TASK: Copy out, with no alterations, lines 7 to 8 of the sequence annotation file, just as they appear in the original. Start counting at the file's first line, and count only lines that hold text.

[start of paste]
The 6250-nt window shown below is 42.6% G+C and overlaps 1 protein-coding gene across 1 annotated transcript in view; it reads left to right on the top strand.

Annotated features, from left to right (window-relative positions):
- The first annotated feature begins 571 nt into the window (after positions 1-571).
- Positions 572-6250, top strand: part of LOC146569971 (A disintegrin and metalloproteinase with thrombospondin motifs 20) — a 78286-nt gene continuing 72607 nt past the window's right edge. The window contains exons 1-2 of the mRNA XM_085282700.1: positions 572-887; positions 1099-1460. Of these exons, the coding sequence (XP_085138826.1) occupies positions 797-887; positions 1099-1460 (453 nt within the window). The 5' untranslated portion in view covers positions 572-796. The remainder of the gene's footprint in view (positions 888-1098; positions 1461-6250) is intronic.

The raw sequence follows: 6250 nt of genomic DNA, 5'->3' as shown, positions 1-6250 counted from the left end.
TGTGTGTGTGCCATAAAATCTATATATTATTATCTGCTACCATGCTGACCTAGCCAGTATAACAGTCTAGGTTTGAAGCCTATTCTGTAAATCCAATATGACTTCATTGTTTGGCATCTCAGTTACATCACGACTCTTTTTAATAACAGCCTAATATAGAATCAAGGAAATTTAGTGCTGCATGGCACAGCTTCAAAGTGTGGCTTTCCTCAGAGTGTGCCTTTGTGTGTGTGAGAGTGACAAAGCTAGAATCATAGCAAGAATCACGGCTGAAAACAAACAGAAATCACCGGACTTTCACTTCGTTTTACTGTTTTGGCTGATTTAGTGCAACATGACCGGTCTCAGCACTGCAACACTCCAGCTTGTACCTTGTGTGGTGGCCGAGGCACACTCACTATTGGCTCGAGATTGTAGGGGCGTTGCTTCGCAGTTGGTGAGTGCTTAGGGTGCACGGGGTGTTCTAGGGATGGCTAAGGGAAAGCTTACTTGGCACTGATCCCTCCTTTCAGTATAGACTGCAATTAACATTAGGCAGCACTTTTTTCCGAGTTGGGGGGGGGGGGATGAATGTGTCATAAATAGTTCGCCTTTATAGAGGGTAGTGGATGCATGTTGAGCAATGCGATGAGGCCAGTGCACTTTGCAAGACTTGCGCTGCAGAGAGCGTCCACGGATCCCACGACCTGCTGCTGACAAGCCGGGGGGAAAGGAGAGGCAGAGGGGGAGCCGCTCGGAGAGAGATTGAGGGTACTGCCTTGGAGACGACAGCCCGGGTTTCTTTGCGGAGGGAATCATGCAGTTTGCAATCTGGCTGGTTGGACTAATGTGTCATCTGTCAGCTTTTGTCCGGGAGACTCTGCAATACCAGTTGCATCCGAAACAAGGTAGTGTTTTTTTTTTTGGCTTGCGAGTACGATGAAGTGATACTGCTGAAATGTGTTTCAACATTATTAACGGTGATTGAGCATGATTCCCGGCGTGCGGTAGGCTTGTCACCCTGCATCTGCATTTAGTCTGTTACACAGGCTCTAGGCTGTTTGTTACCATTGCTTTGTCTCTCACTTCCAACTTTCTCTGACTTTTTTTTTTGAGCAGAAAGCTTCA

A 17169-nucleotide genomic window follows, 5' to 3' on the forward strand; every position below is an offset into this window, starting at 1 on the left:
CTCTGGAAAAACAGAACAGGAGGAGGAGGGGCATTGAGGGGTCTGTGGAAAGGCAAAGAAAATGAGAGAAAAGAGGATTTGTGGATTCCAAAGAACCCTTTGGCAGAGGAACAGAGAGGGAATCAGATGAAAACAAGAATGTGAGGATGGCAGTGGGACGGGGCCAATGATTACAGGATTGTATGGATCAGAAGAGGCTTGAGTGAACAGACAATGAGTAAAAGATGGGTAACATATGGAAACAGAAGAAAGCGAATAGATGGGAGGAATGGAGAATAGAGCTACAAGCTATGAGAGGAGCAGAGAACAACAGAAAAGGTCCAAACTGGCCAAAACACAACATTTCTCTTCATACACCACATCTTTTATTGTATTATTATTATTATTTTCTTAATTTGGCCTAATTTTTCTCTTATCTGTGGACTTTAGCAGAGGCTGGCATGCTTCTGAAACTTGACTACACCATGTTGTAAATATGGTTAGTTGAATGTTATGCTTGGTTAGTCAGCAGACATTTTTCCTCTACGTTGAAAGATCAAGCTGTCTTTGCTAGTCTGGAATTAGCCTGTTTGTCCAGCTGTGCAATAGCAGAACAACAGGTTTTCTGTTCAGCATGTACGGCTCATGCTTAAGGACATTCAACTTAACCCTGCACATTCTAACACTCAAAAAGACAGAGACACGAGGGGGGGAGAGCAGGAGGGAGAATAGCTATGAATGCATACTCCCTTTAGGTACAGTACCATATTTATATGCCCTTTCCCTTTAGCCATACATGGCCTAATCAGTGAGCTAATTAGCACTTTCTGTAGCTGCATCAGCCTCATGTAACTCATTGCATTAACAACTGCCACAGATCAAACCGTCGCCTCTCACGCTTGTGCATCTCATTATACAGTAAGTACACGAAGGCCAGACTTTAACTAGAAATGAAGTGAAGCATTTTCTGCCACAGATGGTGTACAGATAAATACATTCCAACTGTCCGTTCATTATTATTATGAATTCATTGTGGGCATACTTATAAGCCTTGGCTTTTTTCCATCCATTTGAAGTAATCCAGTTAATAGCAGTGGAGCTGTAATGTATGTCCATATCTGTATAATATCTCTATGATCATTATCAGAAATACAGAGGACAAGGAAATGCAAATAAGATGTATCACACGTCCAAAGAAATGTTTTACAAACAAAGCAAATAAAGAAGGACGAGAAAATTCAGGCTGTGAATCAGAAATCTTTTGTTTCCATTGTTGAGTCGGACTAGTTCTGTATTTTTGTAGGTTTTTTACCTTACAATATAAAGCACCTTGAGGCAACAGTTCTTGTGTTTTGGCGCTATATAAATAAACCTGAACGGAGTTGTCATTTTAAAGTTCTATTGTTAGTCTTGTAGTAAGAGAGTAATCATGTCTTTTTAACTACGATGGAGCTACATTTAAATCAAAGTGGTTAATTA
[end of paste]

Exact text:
A 17169-nucleotide genomic window follows, 5' to 3' on the forward strand; every position below is an offset into this window, starting at 1 on the left:
CTCTGGAAAAACAGAACAGGAGGAGGAGGGGCATTGAGGGGTCTGTGGAAAGGCAAAGAAAATGAGAGAAAAGAGGATTTGTGGATTCCAAAGAACCCTTTGGCAGAGGAACAGAGAGGGAATCAGATGAAAACAAGAATGTGAGGATGGCAGTGGGACGGGGCCAATGATTACAGGATTGTATGGATCAGAAGAGGCTTGAGTGAACAGACAATGAGTAAAAGATGGGTAACATATGGAAACAGAAGAAAGCGAATAGATGGGAGGAATGGAGAATAGAGCTACAAGCTATGAGAGGAGCAGAGAACAACAGAAAAGGTCCAAACTGGCCAAAACACAACATTTCTCTTCATACACCACATCTTTTATTGTATTATTATTATTATTTTCTTAATTTGGCCTAATTTTTCTCTTATCTGTGGACTTTAGCAGAGGCTGGCATGCTTCTGAAACTTGACTACACCATGTTGTAAATATGGTTAGTTGAATGTTATGCTTGGTTAGTCAGCAGACATTTTTCCTCTACGTTGAAAGATCAAGCTGTCTTTGCTAGTCTGGAATTAGCCTGTTTGTCCAGCTGTGCAATAGCAGAACAACAGGTTTTCTGTTCAGCATGTACGGCTCATGCTTAAGGACATTCAACTTAACCCTGCACATTCTAACACTCAAAAAGACAGAGACACGAGGGGGGGAGAGCAGGAGGGAGAATAGCTATGAATGCATACTCCCTTTAGGTACAGTACCATATTTATATGCCCTTTCCCTTTAGCCATACATGGCCTAATCAGTGAGCTAATTAGCACTTTCTGTAGCTGCATCAGCCTCATGTAACTCATTGCATTAACAACTGCCACAGATCAAACCGTCGCCTCTCACGCTTGTGCATCTCATTATACAGTAAGTACACGAAGGCCAGACTTTAACTAGAAATGAAGTGAAGCATTTTCTGCCACAGATGGTGTACAGATAAATACATTCCAACTGTCCGTTCATTATTATTATGAATTCATTGTGGGCATACTTATAAGCCTTGGCTTTTTTCCATCCATTTGAAGTAATCCAGTTAATAGCAGTGGAGCTGTAATGTATGTCCATATCTGTATAATATCTCTATGATCATTATCAGAAATACAGAGGACAAGGAAATGCAAATAAGATGTATCACACGTCCAAAGAAATGTTTTACAAACAAAGCAAATAAAGAAGGACGAGAAAATTCAGGCTGTGAATCAGAAATCTTTTGTTTCCATTGTTGAGTCGGACTAGTTCTGTATTTTTGTAGGTTTTTTACCTTACAATATAAAGCACCTTGAGGCAACAGTTCTTGTGTTTTGGCGCTATATAAATAAACCTGAACGGAGTTGTCATTTTAAAGTTCTATTGTTAGTCTTGTAGTAAGAGAGTAATCATGTCTTTTTAACTACGATGGAGCTACATTTAAATCAAAGTGGTTAATTA